Today, in class, a student wrote about his observations of the newly formed rivers in the street and the way the water's current carved tiny caves beneath the surface of the snow. Another student wrote about the exhaustion that he can't seem to shake and the self-contained solitude he's built out of his 3 room apartment. Someone else wrote about the thoughts at the back of his mind that he can't quite get to, the ones that are now going to bother him the rest of the day. Then there were the observations on ice and walking, those neglected bare patches that somehow evaded the sprinkling of sand. I wrote about the thick snow, the way huge chunks fell from powerlines and weighted branches, compressing and encapsulating my world into a dense forest within the space of 3 trees. We fell into fits of laughter after someone read their observations on the girl in class wearing sunglasses. Afterwards she explained that she had been the victim of snow falling from a pine tree. More laughter.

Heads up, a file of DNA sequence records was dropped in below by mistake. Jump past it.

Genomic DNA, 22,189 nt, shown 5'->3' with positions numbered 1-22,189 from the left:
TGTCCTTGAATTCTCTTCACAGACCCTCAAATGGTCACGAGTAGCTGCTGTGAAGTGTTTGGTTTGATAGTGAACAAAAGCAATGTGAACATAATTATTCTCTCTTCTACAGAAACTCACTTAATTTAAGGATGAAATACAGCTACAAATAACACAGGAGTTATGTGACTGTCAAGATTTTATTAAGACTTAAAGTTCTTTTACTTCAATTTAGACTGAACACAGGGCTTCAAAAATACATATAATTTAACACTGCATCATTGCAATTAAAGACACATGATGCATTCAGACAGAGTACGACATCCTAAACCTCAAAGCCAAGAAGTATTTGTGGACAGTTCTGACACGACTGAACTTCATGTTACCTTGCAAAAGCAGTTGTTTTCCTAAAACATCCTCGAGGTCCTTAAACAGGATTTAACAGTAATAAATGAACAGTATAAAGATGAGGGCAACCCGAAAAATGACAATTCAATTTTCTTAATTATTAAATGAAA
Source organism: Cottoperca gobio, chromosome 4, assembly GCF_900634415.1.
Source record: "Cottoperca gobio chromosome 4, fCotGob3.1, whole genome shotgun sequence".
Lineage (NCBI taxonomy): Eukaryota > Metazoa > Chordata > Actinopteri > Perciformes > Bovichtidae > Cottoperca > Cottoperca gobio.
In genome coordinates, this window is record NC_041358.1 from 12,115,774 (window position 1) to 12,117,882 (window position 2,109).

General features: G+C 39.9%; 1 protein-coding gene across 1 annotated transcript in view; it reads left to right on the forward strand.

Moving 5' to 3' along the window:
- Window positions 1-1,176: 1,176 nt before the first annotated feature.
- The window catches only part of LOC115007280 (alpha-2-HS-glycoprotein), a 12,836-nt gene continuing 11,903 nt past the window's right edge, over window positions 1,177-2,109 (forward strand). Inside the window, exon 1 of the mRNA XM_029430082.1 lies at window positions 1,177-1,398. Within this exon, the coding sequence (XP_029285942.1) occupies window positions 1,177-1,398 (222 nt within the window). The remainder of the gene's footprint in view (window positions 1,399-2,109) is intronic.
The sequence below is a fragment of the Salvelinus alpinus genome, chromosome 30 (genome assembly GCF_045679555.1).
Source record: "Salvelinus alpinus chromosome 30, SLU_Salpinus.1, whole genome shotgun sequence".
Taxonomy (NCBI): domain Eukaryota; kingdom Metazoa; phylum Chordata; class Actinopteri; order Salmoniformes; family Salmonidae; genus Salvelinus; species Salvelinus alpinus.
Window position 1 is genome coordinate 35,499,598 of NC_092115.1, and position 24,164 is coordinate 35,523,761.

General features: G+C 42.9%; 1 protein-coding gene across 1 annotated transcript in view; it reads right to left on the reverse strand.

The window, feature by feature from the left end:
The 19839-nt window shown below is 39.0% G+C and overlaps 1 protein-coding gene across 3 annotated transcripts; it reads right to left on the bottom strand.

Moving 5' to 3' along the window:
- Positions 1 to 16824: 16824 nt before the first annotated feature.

We talked about writing today. Not citing sources. Not paraphrasing. Not researching. Not introducing direct quotes. None of it. We took a breather, a step back from the endless technicalities and instead talked about learning to pay attention and to communicate what's going on.
It was some of the best writing of the semester. Oh, and it felt good to remember what is most important: that we are Writers--every single one of us--something that, I feel, "theory" and regurgitated pedagogical justifications too often neglect.